FIA president Mohammed Ben Sulayem hits out at sexist remarks reports in ‘targeted’ claim

Thomas Maher
Mohammed Ben Sulayem walks on the grid at the Abu Dhabi Grand Prix.

Mohammed Ben Sulayem has addressed the controversial comments published on his website over 20 years ago.

FIA President Mohammed Ben Sulayem has addressed the controversial comments attributed to him that became public knowledge early this year.

In early 2023, FIA President Mohammed Ben Sulayem found himself at the heart of a controversy as comments that were published on his own website from over 20 years ago emerged, including one attributed to him in which a dislike was “women who think they are smarter than men, for they are not in truth.”

Sparking a furore focused on this particular comment, the governing body was forced to issue a statement in which the FIA said the comments did not ‘reflect the President’s beliefs’.

Mohammed Ben Sulayem addresses controversial comments

Speaking in an interview with the Press Association during his home Grand Prix weekend in the United Arab Emirates, Ben Sulayem addressed the remarks and revealed he had been subjected to xenophobic comments during his campaign to become the FIA figurehead.

Commenting on the comments which had been published on his website back in 2001, Ben Sulayem clarified his own position on the topic.

“What did I say, if I said it?” he commented.

“Let’s assume it was (me). I tell you exactly what it said. It says: ‘I hate when women think they are smarter than us’. But they hate when men think they are smarter than them.

“Did I say we are smarter? No. Did I say they are less smart? No. For God’s sake, if that is the only thing they have against me, please be my guest, you can do worse than that.

“People can go back and see what has been said, and if I have said anything against women. In 117 years of the FIA, I am the only president who brought in a female CEO (Natalie Robyn).

“I made the commission for EDI (Equality, Diversity and Inclusion), and I brought a woman in (adviser, Tanya Kutsenko). There is disrespect to women if you say we have to have 30 percent (female staff). You bring them in on merit and credibility. And that is why they are there.

“Look at Bernie Ecclestone’s wife. (Fabiana Ecclestone, Vice-President for Sport in South America). She is one of the most active. They said that I brought her in because of the support from Bernie. But Bernie doesn’t have any connection with any votes. He has no power over them.” recommends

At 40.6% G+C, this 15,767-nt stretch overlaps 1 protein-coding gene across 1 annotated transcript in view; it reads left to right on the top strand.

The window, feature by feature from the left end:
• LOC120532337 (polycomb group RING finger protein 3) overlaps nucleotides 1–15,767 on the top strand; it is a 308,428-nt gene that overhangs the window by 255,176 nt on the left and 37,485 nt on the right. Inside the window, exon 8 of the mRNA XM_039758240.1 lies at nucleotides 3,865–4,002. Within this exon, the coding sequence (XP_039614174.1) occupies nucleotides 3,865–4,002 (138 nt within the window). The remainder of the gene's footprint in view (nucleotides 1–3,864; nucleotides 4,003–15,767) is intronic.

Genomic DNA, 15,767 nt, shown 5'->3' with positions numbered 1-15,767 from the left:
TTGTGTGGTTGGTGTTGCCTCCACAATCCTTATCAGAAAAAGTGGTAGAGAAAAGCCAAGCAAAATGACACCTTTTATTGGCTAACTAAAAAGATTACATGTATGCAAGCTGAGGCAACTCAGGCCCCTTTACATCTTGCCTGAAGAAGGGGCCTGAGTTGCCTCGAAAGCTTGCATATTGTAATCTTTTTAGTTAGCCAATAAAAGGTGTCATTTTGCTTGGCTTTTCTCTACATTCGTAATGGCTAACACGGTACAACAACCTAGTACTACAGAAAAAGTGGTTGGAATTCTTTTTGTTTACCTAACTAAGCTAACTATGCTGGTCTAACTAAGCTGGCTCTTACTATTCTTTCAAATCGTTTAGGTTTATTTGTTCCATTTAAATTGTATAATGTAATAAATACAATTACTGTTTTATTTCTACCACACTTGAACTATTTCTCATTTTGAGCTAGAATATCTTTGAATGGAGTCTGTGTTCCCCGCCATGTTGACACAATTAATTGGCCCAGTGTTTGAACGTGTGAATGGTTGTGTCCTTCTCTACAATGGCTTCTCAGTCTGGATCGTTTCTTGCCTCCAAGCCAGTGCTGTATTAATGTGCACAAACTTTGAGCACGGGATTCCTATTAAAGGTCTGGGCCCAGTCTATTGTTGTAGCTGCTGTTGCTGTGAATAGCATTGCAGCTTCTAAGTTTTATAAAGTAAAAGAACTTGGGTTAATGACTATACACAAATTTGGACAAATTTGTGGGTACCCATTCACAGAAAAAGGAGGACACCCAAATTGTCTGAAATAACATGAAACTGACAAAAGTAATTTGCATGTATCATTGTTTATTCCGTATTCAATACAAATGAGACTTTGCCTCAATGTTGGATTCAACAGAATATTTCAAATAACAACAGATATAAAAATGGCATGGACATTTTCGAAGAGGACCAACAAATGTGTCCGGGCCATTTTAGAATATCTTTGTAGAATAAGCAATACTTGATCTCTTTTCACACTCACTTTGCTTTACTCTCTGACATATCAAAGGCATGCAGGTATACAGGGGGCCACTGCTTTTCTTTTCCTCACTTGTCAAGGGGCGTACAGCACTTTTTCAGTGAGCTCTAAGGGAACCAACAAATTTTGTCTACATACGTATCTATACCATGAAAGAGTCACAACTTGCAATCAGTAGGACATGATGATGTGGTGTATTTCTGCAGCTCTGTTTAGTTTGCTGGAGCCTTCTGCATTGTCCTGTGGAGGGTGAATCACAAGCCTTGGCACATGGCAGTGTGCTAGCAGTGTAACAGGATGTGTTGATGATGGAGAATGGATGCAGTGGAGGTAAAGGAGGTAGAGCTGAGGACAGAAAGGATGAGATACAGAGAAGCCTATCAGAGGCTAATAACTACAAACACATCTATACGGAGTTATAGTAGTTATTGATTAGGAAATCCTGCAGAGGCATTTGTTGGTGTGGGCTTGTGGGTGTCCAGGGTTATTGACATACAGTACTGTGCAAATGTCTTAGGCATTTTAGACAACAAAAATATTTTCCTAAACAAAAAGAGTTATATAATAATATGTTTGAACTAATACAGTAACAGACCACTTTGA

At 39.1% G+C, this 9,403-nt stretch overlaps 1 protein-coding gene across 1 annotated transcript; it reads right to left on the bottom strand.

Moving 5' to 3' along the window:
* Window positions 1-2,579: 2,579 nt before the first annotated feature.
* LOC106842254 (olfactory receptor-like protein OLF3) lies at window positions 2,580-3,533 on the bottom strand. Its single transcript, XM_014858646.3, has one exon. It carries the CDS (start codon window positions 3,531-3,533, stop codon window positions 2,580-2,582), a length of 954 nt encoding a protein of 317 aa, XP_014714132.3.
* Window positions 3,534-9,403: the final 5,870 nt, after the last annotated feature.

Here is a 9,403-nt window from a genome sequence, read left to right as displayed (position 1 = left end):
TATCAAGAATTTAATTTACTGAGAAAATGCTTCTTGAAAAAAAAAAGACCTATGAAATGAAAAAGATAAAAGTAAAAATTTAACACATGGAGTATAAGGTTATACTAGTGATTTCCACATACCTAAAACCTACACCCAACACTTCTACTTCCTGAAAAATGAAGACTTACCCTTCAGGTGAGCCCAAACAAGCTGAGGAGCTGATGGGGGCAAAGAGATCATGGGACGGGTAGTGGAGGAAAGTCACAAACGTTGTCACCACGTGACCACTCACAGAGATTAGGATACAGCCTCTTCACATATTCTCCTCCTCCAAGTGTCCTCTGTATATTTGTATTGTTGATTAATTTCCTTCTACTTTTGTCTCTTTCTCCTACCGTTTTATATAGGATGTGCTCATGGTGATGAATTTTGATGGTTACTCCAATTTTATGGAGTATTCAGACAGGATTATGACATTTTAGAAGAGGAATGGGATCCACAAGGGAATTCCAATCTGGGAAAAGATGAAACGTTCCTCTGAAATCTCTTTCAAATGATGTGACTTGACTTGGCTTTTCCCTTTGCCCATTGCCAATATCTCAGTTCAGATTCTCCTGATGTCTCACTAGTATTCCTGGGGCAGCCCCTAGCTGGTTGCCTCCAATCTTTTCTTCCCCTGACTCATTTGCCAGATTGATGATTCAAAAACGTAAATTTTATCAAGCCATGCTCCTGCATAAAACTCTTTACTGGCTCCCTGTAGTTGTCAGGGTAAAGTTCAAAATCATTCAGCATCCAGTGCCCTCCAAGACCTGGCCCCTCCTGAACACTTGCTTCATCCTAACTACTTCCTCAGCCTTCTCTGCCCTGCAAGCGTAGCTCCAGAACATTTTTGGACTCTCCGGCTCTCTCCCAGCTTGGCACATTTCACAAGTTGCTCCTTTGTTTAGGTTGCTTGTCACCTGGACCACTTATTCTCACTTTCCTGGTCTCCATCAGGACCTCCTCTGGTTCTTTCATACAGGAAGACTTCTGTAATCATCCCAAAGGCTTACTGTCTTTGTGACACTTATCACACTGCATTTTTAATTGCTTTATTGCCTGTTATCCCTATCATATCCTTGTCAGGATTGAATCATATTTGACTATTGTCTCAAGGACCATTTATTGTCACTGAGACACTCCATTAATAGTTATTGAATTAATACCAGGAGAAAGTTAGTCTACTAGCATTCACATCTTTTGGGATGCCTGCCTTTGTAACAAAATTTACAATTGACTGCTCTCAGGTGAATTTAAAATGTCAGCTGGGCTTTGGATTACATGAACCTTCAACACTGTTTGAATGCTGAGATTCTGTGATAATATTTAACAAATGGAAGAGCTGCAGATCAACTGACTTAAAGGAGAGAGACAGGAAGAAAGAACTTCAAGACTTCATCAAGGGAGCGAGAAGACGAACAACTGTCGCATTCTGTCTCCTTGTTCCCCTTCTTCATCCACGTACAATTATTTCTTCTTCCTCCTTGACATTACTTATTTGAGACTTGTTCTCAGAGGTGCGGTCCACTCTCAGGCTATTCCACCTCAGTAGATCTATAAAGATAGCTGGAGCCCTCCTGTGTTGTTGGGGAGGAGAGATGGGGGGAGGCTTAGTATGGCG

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During the same interview, Ben Sulayem also revealed a text message attributed to former FIA interim secretary general for motorsport Shaila-Ann Rao, thanking him for hosting her during the Italian Grand Prix weekend – seemingly at odds with the allegation that she had accused the FIA President of sexist behaviour during her time with the governing body.

“When we opened a position as CEO, Shaila-Ann wanted to be the CEO,” Ben Sulayem explained.

“I could not get involved. I said, ‘Shaila, you are good, go through with the process’. We had 150 applications, and everybody went through that process.

“I don’t want to do any comment. But that is from September. Sexism, please! Do they have anything else? Why don’t they come and confront me?”

Ben Sulayem had to go through a particularly difficult period this year, as he suffered the tragic loss of his son in a road traffic accident in Dubai.

“The attack on me earlier this year was inhuman, with the tragedy that I had,” he reflected.

“I would love that if I did these things that I was accused of, you sit with me, challenge me and confront me. But don’t fabricate and throw things at me, and then when I tell you to prove it, you run away and don’t come back. That is not the way.”

Ben Sulayem said that he felt had been targetted, and revealed he had encountered some nasty comments made straight to his face during his campaign to become the FIA President.

“Imagine in my campaign, in Europe, that someone said to me: ‘Don’t ever think we will accept our president of the FIA to be an Arab Muslim with the name of Mohammed’,” he said.

“I laughed because I knew how to beat him – by winning. But my Christian team were so upset with him. I said, ‘no, leave it, please, this is something I expect from them’. But can we go back to work? And work for the passion that we love, which is motorsport, and improve it?”

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